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Found 10 records similar to Caribou population - Jasper
Woodland caribou (Rangifer tarandus caribou) is a threatened species protected under the Federal Species at Risk Act (SARA). Jasper National Park provides important habitat for the Southern Mountain Woodland Caribou ecotype of the subspecies. Data are collected by aerial surveys to determine local population size and range, survival and recruitment; and DNA samples (e.g. feces, carcasses) are collected for population genetic analyses.
The Porcupine Caribou Herd is a population of barren-ground caribou whose range includes the northern Yukon, Alaska and the Northwest Territories. It is one of the largest caribou herds in North America. The Porcupine Caribou Herd is critically important to the Vuntut Gwitchin, and protecting portions of the herd’s spring and fall migration habitat was one of the main reasons for creating Vuntut National Park.
Shows areas where the health and prevalence of caribou can be linked to the attributes of the land that supports them. Ontario's Woodland Caribou Recovery Strategy (2008) provides advice and recommendations on the approaches needed for the recovery of Woodland Caribou. The strategy recommends the identification of ranges and local populations to: * maintain existing, self-sustaining, genetically-connected local populations of caribou * ensure security for and (reproductive) connections among currently isolated mainland caribou * re-establish caribou in strategic areas to create self-sustaining local populations and ensure connectivity Instructions for downloading this dataset: * select the link below and scroll down the metadata record page until you find Transfer Options in the Distribution Information section, * select the link beside the Data for download label, * you must provide your name, organization and email address in order to access the dataset This product requires the use of GIS software. *[GIS]: geographic information system
This feature dataset focuses on a terrestrial species at risk, the Critical habitat boundaries for the Woodland Caribou, Atlantic-Gaspésie population (Rangifer tarandus), under the responsibility of Environment and Climate Change Canada.It displays the geographic areas in Quebec where critical habitat has been designated under the Species at Risk Act (SARA). However, not all of the area within these boundaries is necessarily critical habitat. To precisely define what constitutes critical habitat for a particular species, it is essential that this geospatial information be considered in conjunction with complementary information provided in a species’ recovery document (recovery program or action plan). These documents can be downloaded from the Species at Risk Public Registry (http://www.sararegistry.gc.ca).
Caribou are a culturally important species to the Dene people, and traditional harvest is permitted in the national park reserve. The park monitors sustainability of the caribou populations by carrying out aerial surveys.
The Itcha Ilgachuz Caribou Habitat Area (IICHA) and associated quadrants were developed as a part of the 2002 Northern Caribou Strategy, with revisions in 2011. The boundary is based on caribou telemetry to 2011, and is used to form the outer boundary of the quadrants that are used to help determine the rate of cut within WHA 5-086.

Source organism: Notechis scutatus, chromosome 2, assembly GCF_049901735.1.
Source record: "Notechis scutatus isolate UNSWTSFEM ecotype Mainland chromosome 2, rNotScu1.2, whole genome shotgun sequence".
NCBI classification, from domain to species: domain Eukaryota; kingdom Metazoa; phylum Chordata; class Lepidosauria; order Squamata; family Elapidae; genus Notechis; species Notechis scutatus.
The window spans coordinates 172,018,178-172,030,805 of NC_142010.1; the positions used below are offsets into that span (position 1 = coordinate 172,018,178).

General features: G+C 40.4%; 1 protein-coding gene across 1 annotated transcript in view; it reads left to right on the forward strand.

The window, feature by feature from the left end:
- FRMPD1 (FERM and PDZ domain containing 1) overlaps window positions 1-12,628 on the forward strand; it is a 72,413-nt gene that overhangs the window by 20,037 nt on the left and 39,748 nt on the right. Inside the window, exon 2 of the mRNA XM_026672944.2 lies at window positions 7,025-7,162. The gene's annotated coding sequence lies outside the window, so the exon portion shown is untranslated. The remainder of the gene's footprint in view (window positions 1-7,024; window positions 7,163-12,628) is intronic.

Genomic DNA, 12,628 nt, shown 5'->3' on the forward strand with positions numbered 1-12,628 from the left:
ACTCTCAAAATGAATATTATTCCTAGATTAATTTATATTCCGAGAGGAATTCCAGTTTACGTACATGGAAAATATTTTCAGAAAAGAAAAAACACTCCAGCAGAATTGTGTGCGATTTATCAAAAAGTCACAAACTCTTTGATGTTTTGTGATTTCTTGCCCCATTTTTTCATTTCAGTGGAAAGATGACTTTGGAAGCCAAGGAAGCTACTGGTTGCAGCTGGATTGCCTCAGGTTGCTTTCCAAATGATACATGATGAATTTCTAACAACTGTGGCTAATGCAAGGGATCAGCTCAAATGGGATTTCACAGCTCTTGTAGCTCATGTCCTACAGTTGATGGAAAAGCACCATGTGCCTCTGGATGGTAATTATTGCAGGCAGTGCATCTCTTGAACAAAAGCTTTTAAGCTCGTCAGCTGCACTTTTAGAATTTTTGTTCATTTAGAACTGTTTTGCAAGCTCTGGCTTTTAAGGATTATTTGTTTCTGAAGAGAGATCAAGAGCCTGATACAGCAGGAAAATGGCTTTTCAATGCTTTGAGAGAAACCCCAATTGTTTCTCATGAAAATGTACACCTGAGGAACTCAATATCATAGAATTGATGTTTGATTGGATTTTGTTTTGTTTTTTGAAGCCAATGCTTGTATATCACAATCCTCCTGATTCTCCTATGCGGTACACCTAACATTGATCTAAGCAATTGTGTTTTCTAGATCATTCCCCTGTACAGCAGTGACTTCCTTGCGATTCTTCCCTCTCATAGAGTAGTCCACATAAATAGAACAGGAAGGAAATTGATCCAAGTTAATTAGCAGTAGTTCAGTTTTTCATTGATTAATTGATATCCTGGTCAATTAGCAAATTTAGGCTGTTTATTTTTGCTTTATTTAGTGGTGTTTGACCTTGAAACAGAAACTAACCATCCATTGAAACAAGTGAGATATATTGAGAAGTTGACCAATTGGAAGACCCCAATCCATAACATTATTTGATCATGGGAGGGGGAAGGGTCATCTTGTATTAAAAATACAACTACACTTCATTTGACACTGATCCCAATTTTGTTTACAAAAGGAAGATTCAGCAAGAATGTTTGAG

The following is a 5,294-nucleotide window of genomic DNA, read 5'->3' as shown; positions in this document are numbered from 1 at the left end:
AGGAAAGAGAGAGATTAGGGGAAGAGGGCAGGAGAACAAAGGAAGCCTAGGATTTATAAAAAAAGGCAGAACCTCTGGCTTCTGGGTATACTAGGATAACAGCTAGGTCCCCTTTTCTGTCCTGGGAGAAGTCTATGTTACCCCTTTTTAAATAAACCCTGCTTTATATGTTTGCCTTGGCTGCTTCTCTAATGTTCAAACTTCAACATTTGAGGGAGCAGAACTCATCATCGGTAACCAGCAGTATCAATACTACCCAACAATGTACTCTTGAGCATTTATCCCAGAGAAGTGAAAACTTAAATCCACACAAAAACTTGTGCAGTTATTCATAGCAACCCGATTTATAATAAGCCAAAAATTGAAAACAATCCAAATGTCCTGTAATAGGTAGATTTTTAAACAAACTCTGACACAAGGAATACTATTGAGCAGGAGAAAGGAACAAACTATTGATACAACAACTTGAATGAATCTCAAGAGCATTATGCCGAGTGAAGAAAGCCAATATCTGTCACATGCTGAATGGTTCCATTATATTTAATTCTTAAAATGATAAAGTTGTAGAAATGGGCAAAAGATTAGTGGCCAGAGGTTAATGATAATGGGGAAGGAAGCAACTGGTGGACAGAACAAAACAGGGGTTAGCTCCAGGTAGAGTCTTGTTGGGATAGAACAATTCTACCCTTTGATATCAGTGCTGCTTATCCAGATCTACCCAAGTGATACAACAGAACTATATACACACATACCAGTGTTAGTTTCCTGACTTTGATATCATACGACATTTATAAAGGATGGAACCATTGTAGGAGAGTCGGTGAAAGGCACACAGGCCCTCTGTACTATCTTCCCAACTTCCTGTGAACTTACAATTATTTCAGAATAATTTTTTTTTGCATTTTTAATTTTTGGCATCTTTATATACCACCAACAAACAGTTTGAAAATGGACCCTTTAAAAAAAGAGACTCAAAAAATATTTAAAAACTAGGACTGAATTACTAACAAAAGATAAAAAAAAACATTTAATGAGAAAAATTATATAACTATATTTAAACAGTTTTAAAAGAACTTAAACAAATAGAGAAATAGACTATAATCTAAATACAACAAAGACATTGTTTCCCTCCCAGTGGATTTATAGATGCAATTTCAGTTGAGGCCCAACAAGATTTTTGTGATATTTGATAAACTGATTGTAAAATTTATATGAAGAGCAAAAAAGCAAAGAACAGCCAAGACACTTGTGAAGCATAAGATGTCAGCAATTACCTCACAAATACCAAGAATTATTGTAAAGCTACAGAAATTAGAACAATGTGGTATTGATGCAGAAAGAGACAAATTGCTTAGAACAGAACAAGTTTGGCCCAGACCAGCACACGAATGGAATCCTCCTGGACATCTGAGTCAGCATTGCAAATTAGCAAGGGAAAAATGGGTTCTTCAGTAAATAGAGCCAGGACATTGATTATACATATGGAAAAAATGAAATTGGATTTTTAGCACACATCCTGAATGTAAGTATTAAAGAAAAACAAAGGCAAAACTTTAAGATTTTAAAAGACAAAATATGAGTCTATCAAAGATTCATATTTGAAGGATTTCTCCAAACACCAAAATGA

As part of a scientific assessment of critical habitat for boreal woodland caribou Environment Canada 2011, see full reference in accompanying documentation , Environment Canada's Landscape Science and Technology Division was tasked with providing detailed anthropogenic disturbance mapping across known caribou ranges. This data allowed researchers to better understand the attributes that have a known effect on caribou population persistence. The mapping process was established to create a nationally consistent, reliable and repeatable geospatial dataset that followed a common methodology. The methods developed were focused on mapping disturbances at a specific point of time, and were not designed to identify the age of disturbances, which can be of particular interest for disturbances that can be considered non-permanent, for example cutblocks.
Summer, Winter Alpine, and Winter Forest-Dwelling habitat model for caribou in the Itcha, Ilgachuz, and Rainbow Mountains of West-Central BC. This habitat model was developed using telemetry from the Itcha-Ilgachuz, Rainbow, and Charlotte Alplands Herds. [Season] field should be used to split the data out into separate summer, winter alpine, and winter forest-dwelling habitat models. Model development is detailed in _Apps, C. D., T. A. Kinley, and J.
Summer/Fall and Winter/Forest-Dwelling 2017 habitat model for caribou in the Itcha Ilgachuz area. [Season] field should be used to split the data out into separate summer/fall and winter/forest-dwelling habitat models. Model development is detailed in _Apps, C., and N. Dodd. 2016.. Caribou habitat modeling and evaluation of forest disturbance influences across landscape scales in west-central British Columbia – March, 2016.
As part of a scientific assessment of critical habitat for boreal woodland caribou (Environment Canada 2011, see full reference in accompanying documentation), Environment Canada's Landscape Science and Technology Division was tasked with providing detailed anthropogenic disturbance mapping, across known caribou ranges, as of 2015. This data comprises a 5-year update to the mapping of 2008-2010 disturbances, and allows researchers to better understand the attributes that have a known effect on caribou population persistence. The original disturbance mapping was based on 30-metre resolution Landsat-5 imagery from 2008 -2010. The mapping process used in 2010 was repeated using 2015 Landsat imagery to create a nationally consistent, reliable and repeatable geospatial dataset that followed a common methodology.